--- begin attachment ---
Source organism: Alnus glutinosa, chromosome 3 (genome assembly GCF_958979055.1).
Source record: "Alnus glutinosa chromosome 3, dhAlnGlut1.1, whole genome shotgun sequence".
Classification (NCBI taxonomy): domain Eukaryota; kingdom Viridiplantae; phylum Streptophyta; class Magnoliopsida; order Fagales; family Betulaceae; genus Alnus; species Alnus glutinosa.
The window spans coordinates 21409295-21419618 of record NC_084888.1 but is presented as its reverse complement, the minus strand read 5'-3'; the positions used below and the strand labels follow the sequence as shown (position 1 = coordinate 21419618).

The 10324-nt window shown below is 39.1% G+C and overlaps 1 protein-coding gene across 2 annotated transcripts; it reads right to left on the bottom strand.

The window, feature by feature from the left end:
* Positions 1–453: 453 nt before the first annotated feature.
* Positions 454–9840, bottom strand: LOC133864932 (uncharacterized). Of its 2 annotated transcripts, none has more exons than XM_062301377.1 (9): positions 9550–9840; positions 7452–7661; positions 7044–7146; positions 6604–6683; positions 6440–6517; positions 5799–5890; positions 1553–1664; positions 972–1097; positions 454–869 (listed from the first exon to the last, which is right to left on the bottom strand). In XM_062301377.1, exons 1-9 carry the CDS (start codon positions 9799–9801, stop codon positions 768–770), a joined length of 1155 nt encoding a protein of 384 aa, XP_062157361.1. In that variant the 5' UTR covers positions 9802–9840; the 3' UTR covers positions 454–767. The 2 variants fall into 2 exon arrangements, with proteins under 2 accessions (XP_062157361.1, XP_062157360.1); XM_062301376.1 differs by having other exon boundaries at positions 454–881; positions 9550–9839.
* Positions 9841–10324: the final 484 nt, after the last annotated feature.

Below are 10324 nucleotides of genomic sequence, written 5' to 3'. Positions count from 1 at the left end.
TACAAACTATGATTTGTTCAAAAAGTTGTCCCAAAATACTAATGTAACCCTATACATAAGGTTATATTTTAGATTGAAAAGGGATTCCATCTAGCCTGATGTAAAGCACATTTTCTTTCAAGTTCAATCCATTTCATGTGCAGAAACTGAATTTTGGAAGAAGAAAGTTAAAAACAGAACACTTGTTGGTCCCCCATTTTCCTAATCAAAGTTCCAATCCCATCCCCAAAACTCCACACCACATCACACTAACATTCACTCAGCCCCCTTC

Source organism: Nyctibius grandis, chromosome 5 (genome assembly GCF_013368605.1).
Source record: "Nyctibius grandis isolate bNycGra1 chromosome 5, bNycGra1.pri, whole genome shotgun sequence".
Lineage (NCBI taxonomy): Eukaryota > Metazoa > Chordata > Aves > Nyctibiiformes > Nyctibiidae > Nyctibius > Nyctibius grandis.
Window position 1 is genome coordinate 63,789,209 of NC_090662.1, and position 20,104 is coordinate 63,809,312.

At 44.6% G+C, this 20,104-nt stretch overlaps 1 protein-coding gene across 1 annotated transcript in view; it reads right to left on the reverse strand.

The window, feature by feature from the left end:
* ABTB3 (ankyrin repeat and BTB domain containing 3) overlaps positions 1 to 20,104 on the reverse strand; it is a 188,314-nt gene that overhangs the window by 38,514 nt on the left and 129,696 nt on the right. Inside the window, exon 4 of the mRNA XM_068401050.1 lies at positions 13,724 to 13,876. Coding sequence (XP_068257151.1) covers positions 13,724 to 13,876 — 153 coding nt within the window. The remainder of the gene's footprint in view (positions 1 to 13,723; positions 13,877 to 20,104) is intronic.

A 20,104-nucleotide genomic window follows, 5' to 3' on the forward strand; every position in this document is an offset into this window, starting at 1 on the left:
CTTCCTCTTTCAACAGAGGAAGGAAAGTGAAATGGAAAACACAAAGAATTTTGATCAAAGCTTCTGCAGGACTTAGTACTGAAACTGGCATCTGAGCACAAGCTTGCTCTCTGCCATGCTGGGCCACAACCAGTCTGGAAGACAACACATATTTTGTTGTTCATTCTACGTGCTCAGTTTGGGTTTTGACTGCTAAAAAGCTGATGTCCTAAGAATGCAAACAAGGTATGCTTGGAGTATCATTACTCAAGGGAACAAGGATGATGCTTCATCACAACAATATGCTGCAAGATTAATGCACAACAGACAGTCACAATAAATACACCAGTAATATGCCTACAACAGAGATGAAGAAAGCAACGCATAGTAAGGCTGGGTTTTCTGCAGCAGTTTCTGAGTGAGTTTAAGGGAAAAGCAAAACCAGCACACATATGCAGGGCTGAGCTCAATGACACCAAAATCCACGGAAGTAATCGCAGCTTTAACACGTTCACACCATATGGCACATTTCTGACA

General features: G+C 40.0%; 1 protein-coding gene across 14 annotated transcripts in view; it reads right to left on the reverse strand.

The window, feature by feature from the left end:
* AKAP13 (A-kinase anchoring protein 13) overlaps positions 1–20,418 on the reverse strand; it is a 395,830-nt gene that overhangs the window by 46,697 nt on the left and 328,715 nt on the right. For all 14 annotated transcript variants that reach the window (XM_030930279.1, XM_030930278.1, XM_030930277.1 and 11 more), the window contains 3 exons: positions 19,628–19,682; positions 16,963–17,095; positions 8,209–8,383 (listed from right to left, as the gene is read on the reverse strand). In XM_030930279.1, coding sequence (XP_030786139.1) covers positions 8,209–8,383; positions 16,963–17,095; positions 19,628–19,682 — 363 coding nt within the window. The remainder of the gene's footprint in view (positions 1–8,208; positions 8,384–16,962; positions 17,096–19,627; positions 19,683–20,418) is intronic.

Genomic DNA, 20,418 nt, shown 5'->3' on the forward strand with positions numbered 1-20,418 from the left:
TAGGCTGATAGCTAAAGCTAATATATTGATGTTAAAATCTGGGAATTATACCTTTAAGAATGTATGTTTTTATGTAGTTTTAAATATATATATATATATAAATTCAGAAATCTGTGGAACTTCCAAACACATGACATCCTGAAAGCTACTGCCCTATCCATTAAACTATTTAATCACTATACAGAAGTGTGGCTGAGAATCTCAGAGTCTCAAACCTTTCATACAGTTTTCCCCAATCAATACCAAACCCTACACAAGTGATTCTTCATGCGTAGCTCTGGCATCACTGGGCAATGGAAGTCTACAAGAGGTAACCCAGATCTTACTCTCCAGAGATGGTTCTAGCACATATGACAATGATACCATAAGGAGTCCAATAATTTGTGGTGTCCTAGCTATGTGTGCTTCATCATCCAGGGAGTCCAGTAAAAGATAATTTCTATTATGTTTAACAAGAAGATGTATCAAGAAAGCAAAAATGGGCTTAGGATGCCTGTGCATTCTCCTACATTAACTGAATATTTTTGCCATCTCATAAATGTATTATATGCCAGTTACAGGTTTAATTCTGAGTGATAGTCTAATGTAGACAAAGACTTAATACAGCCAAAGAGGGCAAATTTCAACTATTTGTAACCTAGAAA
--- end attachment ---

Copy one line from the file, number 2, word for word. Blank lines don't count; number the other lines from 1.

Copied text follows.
Source record: "Alnus glutinosa chromosome 3, dhAlnGlut1.1, whole genome shotgun sequence".